Saturday, January 19, 2008

SENATOR YEE FIGHTS "LIFE" TERMS FOR "MINORS"

Laws "governing" children must/need reform, present day laws, sentencing children to life and life with NO chance of parole, is "state sanctioned" murder, I truly hope MORE people will wake up and get involved in these issues, BEFORE the next child could be YOURS. PLEASE, educate yourself, and GET INVOLVED and support this bill. Children DO deserve at the very least a "chance" to PROVE themselves, and the offer, of becoming a productive member of society. NOW, THEY ARE GIVEN "NO" CHANCES AT ALL.........THIS IS INHUMANE!!! The officials DO HAVE NOT THE RIGHT, to take "another" life, and call it JUSTIFIED!!!!!BUT, they continue to get away with it, under the present day laws........THIS MUST CHANGE, and that change must begin with you and me.
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http://www.insidebayarea.com/trivalleyherald/ci_7985605

Senator Yee fights life terms for minors
Watchdog advocates for juveniles denied the possibility of parole
By Steve Geissinger,
MEDIANEWS SACRAMENTO BUREAU
Article Last Updated: 01/16/2008 02:35:18 AM PST
SACRAMENTO —

Sara K. says that if she was freed from prison she would try to help children who find themselves in the same terrible circumstances she had to endure as a young teen. But Sara doesn't ever expect to be free. She is among 227 people in California serving life sentences without parole for crimes committed when they were ages 14 to 17. Sara's crime? At 16, she killed her 31-year-old pimp, who steered her into prostitution over three years. "I definitely know I deserve punishment," Sara, now 29, said in an interview taped by the group Human Rights Watch. "But I'm going to die here."

Human Rights Watch released a 100-page report, along with recordings of juveniles sentenced to life terms, at a Capitol news conference Monday. The event coincided with an announcement by state Sen. Leland Yee, D-San Francisco, that he will move forward with a bill, SB999, that no longer would allow anyone younger than 18 who commits murder with "special circumstances" to be sentenced to life without possibility of parole.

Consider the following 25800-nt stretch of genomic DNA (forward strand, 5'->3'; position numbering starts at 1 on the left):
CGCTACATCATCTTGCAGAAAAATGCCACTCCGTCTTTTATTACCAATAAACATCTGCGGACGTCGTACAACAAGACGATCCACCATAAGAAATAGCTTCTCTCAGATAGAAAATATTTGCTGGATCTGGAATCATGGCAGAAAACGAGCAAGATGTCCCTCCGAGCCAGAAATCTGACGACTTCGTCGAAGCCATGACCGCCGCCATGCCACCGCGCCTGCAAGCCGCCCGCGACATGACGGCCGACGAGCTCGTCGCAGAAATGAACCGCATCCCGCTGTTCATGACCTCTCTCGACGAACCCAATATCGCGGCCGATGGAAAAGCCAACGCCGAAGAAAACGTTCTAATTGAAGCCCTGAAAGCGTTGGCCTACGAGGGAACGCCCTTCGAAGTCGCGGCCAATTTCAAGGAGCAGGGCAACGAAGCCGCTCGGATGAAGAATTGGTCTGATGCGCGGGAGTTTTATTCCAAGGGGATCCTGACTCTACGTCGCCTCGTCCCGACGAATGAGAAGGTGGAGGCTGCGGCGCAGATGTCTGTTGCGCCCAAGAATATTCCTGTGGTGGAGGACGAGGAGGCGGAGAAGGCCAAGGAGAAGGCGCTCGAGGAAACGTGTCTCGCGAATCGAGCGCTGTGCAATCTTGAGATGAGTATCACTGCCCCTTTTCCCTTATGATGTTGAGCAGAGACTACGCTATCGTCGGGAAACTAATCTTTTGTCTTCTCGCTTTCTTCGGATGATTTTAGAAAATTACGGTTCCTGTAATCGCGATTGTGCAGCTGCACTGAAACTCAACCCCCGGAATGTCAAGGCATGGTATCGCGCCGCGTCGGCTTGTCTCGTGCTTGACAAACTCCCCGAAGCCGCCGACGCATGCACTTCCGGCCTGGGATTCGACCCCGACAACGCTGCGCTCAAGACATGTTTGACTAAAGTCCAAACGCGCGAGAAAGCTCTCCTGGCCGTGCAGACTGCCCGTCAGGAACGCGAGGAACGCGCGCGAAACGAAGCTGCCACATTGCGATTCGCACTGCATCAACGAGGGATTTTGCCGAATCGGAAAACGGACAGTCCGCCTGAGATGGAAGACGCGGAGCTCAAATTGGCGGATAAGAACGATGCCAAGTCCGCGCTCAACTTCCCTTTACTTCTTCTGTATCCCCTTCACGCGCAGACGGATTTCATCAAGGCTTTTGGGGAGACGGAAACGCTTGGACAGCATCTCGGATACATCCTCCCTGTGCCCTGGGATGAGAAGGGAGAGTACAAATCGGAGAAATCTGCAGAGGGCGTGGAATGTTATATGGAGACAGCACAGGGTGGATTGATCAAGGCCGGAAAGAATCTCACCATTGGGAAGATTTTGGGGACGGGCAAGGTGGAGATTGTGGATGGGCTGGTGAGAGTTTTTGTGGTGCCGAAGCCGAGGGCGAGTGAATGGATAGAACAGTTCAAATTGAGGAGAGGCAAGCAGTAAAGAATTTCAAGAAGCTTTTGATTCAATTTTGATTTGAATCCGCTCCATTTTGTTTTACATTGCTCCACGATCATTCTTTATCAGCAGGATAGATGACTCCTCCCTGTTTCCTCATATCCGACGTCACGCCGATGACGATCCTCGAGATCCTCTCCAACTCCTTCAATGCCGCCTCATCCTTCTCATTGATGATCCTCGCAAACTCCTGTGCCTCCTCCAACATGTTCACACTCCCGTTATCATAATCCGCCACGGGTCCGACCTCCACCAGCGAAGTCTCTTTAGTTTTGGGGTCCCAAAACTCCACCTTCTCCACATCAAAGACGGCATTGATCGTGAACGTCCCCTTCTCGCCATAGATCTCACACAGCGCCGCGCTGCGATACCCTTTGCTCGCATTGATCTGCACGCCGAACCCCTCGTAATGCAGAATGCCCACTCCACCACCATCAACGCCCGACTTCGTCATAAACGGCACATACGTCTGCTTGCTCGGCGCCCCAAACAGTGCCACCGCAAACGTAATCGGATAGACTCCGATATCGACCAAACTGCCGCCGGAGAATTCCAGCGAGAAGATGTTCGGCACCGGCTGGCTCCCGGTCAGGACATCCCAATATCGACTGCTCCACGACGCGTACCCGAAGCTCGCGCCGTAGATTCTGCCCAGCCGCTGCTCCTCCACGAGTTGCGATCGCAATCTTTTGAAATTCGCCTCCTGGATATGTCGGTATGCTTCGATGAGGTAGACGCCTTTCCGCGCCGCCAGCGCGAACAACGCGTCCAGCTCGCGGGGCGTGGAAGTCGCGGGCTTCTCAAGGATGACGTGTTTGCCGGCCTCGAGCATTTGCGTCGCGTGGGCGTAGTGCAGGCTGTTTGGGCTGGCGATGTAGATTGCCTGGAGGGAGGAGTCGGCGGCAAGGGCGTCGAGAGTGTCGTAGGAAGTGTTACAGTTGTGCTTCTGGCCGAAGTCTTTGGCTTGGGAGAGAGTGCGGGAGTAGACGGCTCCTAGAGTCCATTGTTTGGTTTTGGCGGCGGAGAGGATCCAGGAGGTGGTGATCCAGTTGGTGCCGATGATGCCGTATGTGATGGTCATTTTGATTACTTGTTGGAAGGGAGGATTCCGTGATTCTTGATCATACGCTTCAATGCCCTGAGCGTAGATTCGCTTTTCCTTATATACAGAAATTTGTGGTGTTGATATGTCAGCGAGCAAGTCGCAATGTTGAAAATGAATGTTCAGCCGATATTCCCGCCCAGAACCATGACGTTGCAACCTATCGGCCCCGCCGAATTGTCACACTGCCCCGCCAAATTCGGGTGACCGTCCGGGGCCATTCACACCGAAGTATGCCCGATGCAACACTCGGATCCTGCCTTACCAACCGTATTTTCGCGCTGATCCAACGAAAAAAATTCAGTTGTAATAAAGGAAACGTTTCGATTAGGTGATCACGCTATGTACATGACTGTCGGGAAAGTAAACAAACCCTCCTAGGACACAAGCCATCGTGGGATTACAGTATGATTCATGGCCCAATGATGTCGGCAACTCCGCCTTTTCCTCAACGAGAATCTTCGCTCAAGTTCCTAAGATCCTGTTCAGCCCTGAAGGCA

Sara's special circumstance was that she planned the killing.

Yee, a child psychologist, insists teens still in their formative years should not be barred from a chance for parole. "Adolescent impulse control, planning and critical thinking skills are still not yet fully developed," Yee said. "Children have an extraordinary capacity for rehabilitation." Yee's bill — which still would allow judges to sentence juveniles to 25 years to life, but with the possibility of parole — is backed by child advocacy groups.

"Sentencing children to life without parole means they will die in prison, without the possibility of a second chance at life," said Elizabeth Calvin, author of the report. "The public can be kept safe without locking children up forever for crimes committed when they were too young to vote, drink or even drive."

But victims rights groups oppose the measure, saying it would allow parole of those who committed murders with special circumstances that include gang, cop or hate killings. "When they do these violent, brutal crimes, I don't care what age they are," said Maggie Elvey of Crime Victims United. "They need to be held accountable and that means never getting out of prison." Gov. Arnold Schwarzenegger has not taken a position on the measure.

To reach the governor's desk, the bill would have to receive two-thirds majority votes in both houses of the Legislature because it alters Proposition 115, approved 18 years ago by voters. A two-thirds vote would require the support of a few Republican lawmakers, which may be difficult for Yee to obtain. Assembly minority leader Mike Villines, R-Clovis, voiced opposition to the bill after its introduction last year. Villines says Californians "should not have to live in fear that these criminals could someday be back out on the streets."

Nearly all the world's inmates who were juveniles sentenced to life terms are in the United States. Human Rights Watch said they total about 2,380 — with all but seven in the United States. The organization said most nations outlaw the practice. In the United States, the Supreme Court has barred the death penalty for minors. Nationally, New York, Colorado and the District of Columbia have prohibited life sentences for juveniles. Other states are considering changes such as those proposed by Yee, including Arkansas, Florida, Illinois, Iowa, Louisiana, Massachusetts, Michigan, Nebraska and Washington.

Sara holds out hope that someday maybe California will change its law and give her a second chance. "The way I think now is very different than the way I thought then," she said in the taped interview. "I do whatever I can to be a better person."

Human Rights Watch said statistics obtained from the California Department of Corrections showed nearly half of California youth sentenced to life without parole for involvement in a murder did not actually kill the victim. Many were convicted of felony murder, or for aiding and abetting the murder, because they acted as lookouts or were participating in another felony when the murder took place. The organization also said California has the worst record in the nation for racial disparity in the imposition of life without parole for juveniles. African-American youth are serving the sentence at a rate that is 18 times higher than the rate for white youth. The rate for Latino youth is five times higher.

The Human Rights Watch report can be found at http://hrw.org.reports/2008/us0108 _________________

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